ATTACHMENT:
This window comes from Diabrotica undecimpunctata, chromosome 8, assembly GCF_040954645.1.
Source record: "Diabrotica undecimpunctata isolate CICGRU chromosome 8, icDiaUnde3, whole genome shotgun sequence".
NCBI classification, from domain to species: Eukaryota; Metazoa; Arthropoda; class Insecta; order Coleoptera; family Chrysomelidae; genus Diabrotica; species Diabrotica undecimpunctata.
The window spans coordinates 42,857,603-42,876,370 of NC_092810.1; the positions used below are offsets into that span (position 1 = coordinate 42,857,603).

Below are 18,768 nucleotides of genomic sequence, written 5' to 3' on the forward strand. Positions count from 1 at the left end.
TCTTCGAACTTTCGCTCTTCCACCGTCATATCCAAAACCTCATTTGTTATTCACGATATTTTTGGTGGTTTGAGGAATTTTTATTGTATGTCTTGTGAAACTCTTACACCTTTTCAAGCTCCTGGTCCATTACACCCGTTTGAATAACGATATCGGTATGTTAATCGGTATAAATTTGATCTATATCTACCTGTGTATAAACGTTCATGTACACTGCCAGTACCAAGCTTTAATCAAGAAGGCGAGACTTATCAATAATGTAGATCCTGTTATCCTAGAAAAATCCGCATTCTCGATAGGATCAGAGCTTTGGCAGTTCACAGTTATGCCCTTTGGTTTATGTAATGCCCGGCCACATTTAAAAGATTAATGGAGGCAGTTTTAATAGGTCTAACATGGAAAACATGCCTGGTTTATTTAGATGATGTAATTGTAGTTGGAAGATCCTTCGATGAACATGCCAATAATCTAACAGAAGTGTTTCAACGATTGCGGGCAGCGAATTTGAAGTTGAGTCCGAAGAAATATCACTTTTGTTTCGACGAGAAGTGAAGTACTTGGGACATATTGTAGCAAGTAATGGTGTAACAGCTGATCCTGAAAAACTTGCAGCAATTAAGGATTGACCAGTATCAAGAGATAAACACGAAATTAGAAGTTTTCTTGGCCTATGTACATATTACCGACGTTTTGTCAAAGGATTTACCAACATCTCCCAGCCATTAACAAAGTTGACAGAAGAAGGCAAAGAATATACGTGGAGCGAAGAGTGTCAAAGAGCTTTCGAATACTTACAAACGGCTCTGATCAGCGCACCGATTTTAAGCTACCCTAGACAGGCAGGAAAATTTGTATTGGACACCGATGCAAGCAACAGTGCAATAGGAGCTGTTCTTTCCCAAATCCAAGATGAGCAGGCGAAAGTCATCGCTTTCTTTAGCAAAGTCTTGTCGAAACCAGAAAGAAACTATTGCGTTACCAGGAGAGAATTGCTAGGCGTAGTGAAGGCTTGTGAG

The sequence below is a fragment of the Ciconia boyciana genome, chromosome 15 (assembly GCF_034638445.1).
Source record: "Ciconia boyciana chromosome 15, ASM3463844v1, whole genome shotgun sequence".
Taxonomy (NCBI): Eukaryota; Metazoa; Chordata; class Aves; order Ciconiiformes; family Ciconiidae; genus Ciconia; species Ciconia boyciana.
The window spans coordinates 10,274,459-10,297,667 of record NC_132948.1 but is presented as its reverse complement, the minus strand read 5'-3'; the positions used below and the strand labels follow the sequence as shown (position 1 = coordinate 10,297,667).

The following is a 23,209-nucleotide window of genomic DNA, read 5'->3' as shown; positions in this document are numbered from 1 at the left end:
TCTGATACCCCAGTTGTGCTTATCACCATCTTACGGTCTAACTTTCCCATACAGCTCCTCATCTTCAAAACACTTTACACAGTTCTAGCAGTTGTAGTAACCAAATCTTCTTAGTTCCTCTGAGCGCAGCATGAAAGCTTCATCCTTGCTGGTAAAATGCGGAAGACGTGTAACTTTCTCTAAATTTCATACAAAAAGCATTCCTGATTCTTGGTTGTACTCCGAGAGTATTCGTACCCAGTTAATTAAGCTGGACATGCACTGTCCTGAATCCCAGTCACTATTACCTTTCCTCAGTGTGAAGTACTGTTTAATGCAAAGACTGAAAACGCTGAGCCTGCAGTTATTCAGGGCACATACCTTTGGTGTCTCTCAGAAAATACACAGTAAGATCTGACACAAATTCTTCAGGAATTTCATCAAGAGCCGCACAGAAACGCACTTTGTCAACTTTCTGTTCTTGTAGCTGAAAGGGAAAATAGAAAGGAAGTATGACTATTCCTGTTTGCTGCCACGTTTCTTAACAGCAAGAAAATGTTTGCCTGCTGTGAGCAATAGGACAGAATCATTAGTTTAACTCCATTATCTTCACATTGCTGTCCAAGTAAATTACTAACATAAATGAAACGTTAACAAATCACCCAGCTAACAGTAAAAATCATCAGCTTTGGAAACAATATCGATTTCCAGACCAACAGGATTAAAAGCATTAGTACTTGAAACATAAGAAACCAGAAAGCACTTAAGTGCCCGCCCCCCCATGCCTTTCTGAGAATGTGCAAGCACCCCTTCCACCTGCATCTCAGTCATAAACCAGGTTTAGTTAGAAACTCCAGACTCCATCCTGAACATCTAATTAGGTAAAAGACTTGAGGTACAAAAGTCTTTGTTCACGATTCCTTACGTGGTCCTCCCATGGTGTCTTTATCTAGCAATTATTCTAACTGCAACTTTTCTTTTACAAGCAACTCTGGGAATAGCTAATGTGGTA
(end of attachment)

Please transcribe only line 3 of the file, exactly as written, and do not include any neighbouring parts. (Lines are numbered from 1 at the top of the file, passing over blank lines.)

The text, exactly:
NCBI classification, from domain to species: Eukaryota; Metazoa; Arthropoda; class Insecta; order Coleoptera; family Chrysomelidae; genus Diabrotica; species Diabrotica undecimpunctata.